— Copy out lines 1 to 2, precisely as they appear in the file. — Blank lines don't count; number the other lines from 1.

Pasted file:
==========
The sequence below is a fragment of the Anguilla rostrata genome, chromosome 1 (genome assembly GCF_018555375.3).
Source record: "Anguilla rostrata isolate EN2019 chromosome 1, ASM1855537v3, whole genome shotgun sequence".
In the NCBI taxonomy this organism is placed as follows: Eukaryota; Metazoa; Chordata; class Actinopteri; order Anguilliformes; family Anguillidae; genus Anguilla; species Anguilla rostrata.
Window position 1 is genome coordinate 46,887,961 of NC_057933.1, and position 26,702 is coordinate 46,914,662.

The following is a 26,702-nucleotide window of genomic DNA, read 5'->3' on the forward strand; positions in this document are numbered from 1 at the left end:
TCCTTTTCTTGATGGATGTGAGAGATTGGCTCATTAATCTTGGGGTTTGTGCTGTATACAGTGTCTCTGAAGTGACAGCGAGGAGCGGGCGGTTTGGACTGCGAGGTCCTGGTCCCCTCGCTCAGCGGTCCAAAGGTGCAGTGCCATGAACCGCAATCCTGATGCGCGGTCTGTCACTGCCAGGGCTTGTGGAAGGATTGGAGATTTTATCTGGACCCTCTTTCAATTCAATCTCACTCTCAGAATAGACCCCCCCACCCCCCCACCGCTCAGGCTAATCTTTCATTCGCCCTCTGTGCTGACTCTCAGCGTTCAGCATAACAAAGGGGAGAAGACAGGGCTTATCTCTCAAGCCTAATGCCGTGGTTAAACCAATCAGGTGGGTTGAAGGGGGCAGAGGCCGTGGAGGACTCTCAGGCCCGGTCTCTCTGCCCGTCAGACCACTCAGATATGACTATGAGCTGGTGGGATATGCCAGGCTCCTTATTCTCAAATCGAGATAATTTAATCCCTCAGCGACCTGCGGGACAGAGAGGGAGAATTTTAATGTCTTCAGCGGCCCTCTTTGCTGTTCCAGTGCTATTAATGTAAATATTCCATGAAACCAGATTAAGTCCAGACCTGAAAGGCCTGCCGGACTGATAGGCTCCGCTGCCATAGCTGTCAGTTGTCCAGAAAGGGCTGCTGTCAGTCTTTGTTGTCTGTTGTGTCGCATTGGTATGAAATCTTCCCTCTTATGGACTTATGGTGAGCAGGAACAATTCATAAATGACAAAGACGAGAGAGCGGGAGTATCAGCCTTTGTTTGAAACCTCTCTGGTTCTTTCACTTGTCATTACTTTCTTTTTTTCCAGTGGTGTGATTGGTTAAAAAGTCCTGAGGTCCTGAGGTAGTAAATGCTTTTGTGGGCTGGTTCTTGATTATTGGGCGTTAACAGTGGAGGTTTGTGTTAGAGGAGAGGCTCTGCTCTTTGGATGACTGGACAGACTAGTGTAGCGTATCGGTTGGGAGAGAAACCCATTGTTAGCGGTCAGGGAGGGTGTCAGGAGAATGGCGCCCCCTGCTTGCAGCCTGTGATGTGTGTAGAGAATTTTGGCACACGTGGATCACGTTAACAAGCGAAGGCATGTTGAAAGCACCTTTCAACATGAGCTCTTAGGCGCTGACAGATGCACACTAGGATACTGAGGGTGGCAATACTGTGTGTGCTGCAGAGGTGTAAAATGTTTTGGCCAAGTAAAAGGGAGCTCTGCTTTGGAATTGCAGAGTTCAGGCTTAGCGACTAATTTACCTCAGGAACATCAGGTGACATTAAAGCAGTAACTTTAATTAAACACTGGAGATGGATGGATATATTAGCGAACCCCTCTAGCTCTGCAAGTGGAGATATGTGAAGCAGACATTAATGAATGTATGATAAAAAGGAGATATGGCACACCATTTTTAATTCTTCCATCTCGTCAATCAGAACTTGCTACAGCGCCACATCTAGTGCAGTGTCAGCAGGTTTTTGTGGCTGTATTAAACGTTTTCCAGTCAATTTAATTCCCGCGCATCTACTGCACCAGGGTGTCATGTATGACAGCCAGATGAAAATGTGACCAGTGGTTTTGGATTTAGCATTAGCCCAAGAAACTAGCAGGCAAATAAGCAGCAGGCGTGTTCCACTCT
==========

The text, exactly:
The sequence below is a fragment of the Anguilla rostrata genome, chromosome 1 (genome assembly GCF_018555375.3).
Source record: "Anguilla rostrata isolate EN2019 chromosome 1, ASM1855537v3, whole genome shotgun sequence".